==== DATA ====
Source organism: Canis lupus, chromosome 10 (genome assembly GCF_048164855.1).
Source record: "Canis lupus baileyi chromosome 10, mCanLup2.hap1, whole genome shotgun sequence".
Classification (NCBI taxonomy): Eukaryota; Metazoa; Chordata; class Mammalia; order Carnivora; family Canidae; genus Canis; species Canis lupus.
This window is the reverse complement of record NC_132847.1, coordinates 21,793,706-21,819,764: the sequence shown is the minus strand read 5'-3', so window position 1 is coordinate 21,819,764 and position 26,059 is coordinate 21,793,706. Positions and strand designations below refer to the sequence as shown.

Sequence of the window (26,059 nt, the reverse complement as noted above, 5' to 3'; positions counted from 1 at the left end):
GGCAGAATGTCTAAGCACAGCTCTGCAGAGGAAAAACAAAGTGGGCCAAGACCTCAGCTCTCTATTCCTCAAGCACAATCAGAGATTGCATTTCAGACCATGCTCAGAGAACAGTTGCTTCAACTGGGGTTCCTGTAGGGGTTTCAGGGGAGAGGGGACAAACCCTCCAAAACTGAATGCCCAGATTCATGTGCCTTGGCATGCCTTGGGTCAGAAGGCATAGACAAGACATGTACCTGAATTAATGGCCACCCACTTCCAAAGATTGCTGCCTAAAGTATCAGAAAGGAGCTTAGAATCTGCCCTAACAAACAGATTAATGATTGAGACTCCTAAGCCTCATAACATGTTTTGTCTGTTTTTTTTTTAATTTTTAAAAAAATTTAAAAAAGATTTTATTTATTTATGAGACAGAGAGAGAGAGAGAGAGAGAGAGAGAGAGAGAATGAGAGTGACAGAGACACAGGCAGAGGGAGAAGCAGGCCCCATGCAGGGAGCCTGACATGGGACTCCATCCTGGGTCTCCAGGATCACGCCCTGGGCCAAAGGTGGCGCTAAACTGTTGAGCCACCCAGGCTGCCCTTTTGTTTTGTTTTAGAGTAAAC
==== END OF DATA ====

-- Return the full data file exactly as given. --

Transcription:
Source organism: Canis lupus, chromosome 10 (genome assembly GCF_048164855.1).
Source record: "Canis lupus baileyi chromosome 10, mCanLup2.hap1, whole genome shotgun sequence".
Classification (NCBI taxonomy): Eukaryota; Metazoa; Chordata; class Mammalia; order Carnivora; family Canidae; genus Canis; species Canis lupus.
This window is the reverse complement of record NC_132847.1, coordinates 21,793,706-21,819,764: the sequence shown is the minus strand read 5'-3', so window position 1 is coordinate 21,819,764 and position 26,059 is coordinate 21,793,706. Positions and strand designations below refer to the sequence as shown.

Sequence of the window (26,059 nt, the reverse complement as noted above, 5' to 3'; positions counted from 1 at the left end):
GGCAGAATGTCTAAGCACAGCTCTGCAGAGGAAAAACAAAGTGGGCCAAGACCTCAGCTCTCTATTCCTCAAGCACAATCAGAGATTGCATTTCAGACCATGCTCAGAGAACAGTTGCTTCAACTGGGGTTCCTGTAGGGGTTTCAGGGGAGAGGGGACAAACCCTCCAAAACTGAATGCCCAGATTCATGTGCCTTGGCATGCCTTGGGTCAGAAGGCATAGACAAGACATGTACCTGAATTAATGGCCACCCACTTCCAAAGATTGCTGCCTAAAGTATCAGAAAGGAGCTTAGAATCTGCCCTAACAAACAGATTAATGATTGAGACTCCTAAGCCTCATAACATGTTTTGTCTGTTTTTTTTTTAATTTTTAAAAAAATTTAAAAAAGATTTTATTTATTTATGAGACAGAGAGAGAGAGAGAGAGAGAGAGAGAGAGAGAATGAGAGTGACAGAGACACAGGCAGAGGGAGAAGCAGGCCCCATGCAGGGAGCCTGACATGGGACTCCATCCTGGGTCTCCAGGATCACGCCCTGGGCCAAAGGTGGCGCTAAACTGTTGAGCCACCCAGGCTGCCCTTTTGTTTTGTTTTAGAGTAAAC